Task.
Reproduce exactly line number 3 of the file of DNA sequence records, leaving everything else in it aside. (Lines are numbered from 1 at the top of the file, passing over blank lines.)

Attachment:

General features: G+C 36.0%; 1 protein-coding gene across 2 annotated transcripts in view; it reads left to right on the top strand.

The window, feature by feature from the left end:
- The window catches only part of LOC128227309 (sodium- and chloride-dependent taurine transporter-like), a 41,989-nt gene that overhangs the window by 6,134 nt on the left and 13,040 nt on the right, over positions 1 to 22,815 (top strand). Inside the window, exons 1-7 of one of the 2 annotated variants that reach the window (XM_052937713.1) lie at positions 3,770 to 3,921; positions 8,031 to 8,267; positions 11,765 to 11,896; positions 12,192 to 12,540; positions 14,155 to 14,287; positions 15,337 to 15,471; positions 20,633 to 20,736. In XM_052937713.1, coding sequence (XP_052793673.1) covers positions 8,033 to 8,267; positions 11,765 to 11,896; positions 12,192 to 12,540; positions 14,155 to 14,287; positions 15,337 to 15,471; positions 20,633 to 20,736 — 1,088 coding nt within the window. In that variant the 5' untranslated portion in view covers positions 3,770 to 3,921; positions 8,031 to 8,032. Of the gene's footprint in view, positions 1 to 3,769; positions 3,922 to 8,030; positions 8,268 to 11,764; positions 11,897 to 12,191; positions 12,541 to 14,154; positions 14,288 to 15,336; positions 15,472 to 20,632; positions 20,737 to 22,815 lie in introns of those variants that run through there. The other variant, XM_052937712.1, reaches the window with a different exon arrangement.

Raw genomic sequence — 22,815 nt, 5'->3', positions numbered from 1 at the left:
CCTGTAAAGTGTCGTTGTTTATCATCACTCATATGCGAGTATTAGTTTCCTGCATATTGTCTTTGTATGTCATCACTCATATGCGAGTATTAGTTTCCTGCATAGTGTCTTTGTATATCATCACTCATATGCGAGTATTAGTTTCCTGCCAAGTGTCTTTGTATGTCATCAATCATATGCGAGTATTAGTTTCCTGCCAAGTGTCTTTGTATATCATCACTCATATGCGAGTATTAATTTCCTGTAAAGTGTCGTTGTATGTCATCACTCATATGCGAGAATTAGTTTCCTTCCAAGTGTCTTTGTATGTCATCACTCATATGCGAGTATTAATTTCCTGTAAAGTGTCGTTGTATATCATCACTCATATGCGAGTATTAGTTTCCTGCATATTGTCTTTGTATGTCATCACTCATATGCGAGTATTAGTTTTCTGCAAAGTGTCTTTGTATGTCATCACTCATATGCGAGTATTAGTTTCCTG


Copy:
- The window catches only part of LOC128227309 (sodium- and chloride-dependent taurine transporter-like), a 41,989-nt gene that overhangs the window by 6,134 nt on the left and 13,040 nt on the right, over positions 1 to 22,815 (top strand). Inside the window, exons 1-7 of one of the 2 annotated variants that reach the window (XM_052937713.1) lie at positions 3,770 to 3,921; positions 8,031 to 8,267; positions 11,765 to 11,896; positions 12,192 to 12,540; positions 14,155 to 14,287; positions 15,337 to 15,471; positions 20,633 to 20,736. In XM_052937713.1, coding sequence (XP_052793673.1) covers positions 8,033 to 8,267; positions 11,765 to 11,896; positions 12,192 to 12,540; positions 14,155 to 14,287; positions 15,337 to 15,471; positions 20,633 to 20,736 — 1,088 coding nt within the window. In that variant the 5' untranslated portion in view covers positions 3,770 to 3,921; positions 8,031 to 8,032. Of the gene's footprint in view, positions 1 to 3,769; positions 3,922 to 8,030; positions 8,268 to 11,764; positions 11,897 to 12,191; positions 12,541 to 14,154; positions 14,288 to 15,336; positions 15,472 to 20,632; positions 20,737 to 22,815 lie in introns of those variants that run through there. The other variant, XM_052937712.1, reaches the window with a different exon arrangement.